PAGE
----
Another principal advantage of the present invention, is the fact that installation is easily accomplished, merely requiring two holes drilled in the wheel backing plate, one for mounting the thermistors on a common bolt and the other for feeding a wire to the thermistor connected inside the brake drum. Mounting may be accomplished by the vehicle manufacturer, or the system may be sold as a separate entity after the vehicle has been purchased.

There are no parts of the system which revolve with the wheels, yet any fault or malfunction which occurs at a wheel will be detected, such as a defective wheel bearing or lack of lubrication in the wheel bearing or any brake malfunction which would cause the shoe to drag on the drum and thereby produce a temperature rise.

Having thus described in detail a preferred embodiment of the inventive system, persons skilled in the art will be able to modify certain of the structure which has been illustrated and to substitute equivalent elements for those which have been disclosed while continuing to practice the principle of the invention; and it is, therefore, intended, that all such modifications and substitutions be covered as they are embraced within the spirit and scope of the appended claims.

We claim 1. A monitoring system for a vehicle having a plurality of wheels, each wheel including a backing plate, comprising: first and second temperature sensitive elements mounted on either side of each backing plate; a vehicle battery; circuit means connecting each pair of temperature sensitive elements in a balanced bridge circuit energized by said battery; switching means associated with each of said bridge circuits energized when its associated bridge circuit is unbalanced; audible alarm means energized when any of said switching means is energized; and an indicator lamp associated with each wheel and energized only when the switching circuit associated with that wheel is energized.

2. The system of claim 1 wherein said temperature sensitive elements are disc-shaped thermistors and further comprising means for mounting said thermistors respectively to the outside of said associated backing plate and to the inside thereof within the brake drum, said mounting means comprising insulating connector means and means for conductively coupling one terminal of each of said thermistors to ground.

3 The system of claim 1 further comprising a console adapted to be mounted beneath the dashboard of said vehicle and housing said audible alarm means and sai indicator lam s.

2. The system 0 claim 3 further comprising an on/off switch connected in series with said battery and adapted to selectively couple power to said circuitry.

5. The system of claim 4 further comprising a pilot light having its filament connected in circuit with said on/off switch to indicate when said system is operative.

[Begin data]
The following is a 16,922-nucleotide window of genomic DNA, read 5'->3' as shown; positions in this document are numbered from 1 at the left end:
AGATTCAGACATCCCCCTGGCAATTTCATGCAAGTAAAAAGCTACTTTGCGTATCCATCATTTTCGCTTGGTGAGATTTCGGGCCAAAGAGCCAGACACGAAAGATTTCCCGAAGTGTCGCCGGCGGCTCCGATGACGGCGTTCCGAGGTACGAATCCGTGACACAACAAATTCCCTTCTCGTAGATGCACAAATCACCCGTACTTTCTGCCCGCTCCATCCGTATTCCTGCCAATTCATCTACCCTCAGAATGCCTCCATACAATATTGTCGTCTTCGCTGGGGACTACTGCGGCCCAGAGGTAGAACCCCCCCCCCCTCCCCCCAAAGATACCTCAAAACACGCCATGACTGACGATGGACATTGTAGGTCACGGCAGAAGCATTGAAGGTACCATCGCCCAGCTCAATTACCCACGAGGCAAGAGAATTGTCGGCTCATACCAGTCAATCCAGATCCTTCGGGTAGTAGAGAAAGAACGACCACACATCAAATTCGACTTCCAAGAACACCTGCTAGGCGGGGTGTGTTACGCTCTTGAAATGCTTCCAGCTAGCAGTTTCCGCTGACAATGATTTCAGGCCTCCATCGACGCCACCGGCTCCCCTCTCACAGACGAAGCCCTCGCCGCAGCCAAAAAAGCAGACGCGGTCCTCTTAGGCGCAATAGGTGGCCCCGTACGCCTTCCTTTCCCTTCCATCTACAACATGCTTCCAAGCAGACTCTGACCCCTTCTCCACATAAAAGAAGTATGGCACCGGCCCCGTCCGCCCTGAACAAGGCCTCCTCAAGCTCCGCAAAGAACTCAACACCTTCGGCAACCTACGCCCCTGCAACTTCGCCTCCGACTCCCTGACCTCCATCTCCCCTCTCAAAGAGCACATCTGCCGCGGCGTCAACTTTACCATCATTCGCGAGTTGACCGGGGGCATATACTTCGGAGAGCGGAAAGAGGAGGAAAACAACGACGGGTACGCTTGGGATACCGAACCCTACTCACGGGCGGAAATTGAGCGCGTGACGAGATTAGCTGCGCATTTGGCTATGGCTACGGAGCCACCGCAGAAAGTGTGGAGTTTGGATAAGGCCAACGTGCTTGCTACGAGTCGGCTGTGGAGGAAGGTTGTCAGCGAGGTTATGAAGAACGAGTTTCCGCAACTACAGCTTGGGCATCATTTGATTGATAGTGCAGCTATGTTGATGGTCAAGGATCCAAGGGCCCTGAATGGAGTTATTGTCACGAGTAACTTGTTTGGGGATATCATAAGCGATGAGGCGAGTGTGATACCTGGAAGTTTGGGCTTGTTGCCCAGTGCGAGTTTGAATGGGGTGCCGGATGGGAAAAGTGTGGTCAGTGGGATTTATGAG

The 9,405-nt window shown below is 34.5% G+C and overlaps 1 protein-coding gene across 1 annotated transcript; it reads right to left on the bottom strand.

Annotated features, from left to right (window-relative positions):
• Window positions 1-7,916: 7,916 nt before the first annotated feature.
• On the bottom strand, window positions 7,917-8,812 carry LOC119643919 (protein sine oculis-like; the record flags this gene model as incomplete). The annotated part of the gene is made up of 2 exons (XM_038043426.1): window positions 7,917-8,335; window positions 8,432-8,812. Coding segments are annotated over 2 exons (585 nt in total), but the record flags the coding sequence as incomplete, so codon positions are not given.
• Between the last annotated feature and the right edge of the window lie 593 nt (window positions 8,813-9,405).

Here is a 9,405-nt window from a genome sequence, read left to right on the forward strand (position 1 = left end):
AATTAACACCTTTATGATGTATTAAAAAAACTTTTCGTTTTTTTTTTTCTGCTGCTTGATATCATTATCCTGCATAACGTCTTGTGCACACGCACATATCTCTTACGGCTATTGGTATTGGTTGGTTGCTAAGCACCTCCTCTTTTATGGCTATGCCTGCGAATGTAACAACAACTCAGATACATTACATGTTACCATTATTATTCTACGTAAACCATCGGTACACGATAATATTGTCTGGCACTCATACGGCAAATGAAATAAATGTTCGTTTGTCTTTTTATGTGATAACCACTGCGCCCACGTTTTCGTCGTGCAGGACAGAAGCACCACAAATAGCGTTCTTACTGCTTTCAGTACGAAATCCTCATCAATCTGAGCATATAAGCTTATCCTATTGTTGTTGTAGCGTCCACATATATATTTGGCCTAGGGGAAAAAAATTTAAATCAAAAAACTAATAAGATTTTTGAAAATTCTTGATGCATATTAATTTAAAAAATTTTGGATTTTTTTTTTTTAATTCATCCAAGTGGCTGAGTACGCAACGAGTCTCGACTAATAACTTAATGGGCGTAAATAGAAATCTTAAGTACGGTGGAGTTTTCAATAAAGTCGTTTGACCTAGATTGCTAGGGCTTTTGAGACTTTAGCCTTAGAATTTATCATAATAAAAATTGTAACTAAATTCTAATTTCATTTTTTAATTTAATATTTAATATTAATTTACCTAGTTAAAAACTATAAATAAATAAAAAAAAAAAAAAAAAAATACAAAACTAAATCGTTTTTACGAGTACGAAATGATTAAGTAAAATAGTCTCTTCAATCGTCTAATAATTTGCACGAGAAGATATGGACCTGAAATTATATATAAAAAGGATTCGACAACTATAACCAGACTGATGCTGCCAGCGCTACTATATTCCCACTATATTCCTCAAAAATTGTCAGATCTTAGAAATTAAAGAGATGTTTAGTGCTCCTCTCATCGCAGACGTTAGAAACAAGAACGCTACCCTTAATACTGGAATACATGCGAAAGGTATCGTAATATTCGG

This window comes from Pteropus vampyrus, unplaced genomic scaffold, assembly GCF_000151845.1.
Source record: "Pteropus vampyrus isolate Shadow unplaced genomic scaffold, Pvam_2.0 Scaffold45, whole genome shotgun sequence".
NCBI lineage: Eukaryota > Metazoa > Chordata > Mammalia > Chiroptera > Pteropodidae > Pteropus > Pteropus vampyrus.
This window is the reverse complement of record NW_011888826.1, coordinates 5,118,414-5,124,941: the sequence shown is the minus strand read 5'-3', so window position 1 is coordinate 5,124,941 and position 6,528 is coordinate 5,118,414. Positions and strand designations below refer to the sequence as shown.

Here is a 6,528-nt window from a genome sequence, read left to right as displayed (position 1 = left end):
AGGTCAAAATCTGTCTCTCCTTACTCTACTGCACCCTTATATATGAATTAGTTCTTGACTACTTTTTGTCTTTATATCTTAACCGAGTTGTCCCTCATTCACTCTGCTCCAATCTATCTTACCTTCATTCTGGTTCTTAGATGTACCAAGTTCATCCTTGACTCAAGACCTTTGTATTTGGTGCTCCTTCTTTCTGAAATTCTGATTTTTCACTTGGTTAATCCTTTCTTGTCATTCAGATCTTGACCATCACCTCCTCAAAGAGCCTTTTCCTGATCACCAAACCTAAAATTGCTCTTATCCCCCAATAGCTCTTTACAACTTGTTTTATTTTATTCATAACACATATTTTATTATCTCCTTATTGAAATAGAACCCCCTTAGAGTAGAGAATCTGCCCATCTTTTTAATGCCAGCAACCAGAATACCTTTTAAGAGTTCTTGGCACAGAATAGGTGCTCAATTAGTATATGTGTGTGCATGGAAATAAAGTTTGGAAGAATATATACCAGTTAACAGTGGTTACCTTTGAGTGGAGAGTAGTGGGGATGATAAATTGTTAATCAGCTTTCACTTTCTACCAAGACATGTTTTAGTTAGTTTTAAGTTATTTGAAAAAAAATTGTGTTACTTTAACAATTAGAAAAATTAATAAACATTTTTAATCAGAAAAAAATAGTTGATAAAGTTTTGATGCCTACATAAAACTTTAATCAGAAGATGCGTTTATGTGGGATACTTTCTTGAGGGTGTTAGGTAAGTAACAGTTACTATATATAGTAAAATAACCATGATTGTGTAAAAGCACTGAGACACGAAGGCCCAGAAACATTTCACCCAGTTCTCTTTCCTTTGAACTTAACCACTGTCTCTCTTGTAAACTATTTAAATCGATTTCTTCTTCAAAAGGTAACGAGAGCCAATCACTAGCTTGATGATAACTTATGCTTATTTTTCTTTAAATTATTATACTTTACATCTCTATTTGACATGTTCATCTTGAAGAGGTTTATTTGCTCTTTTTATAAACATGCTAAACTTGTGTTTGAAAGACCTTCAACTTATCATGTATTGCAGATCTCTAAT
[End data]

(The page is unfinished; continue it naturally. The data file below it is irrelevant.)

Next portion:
6. In a system for monitoring the temperature of a wheel of a vehicle having a rigid backing plate partially defining the brake drum area for said vehicle, the com bination of first and second temperature sensitive elements; means for mounting said elements respectively to the inside and to the outside of said vehicle backing plate wherein one terminal of each element is in conductive relation with said vehicle backing plate to provide a common ground; and a conductive wire for each of said elements, said vehicle backing plate further defining an aperture for receiving the wire of said element mounted to the inside of said backing plate; and balanced bridge circuit means including said temperature sensitive elements for generating a signal when one of said elements senses a temperature rise relative to the other of said elements.

Patent Citations
Cited PatentFiling datePublication dateApplicantTitle
US3237156 *Jul 19, 1962Feb 22, 1966Findlay Irvine LtdTemperature-indicating device
US3614731 *Jun 15, 1970Oct 19, 1971Bourns IncTransport vehicle axle bearing alarm
Referenced by
Citing PatentFiling datePublication dateApplicantTitle
US4020454 *Feb 17, 1976Apr 26, 1977Malonee Arley LBrake monitoring system
US4701741 *Jan 31, 1985Oct 20, 1987Bert Wesley JTemperature sensing system for automatic transmissions
US5061917 *Apr 10, 1990Oct 29, 1991Higgs Nigel HElectronic warning apparatus
US6310545Jul 1, 1999Oct 30, 2001Opgal Optronic Industries Ltd.Brake monitoring system and method
US7652562Oct 13, 2005Jan 26, 2010Hendrickson Usa, L.L.C.Vehicle temperature warning system and method
EP0337919A1 *Apr 6, 1989Oct 18, 1989Abex CorporationBrake block temperature and wear measuring device
EP0950153A1 *Dec 30, 1997Oct 20, 1999Opgal Optronic Industries Ltd.Brake monitoring system and method
WO1984000406A1 *Dec 31, 1982Feb 2, 1984Shawky Shafeek MichaelHeat sensors for overheating brakes and wheels
Classifications
U.S. Classification340/449, 340/599, 374/E01.23, 374/E13.1, 340/682, 340/517, 340/525
International ClassificationB60C23/20, G01K13/00, G01K1/00, F16D66/02, B60C23/00, G01K13/08, G01K1/20, F16D66/00, B60T17/18, B60T17/22
Cooperative ClassificationB60C23/20, B60T17/22, F16D66/00, F16D66/021, F16D2066/001, G01K1/20, F16D2066/006, G01K13/08
European ClassificationB60C23/20, F16D66/00, F16D66/02B, B60T17/22, G01K1/20, G01K13/08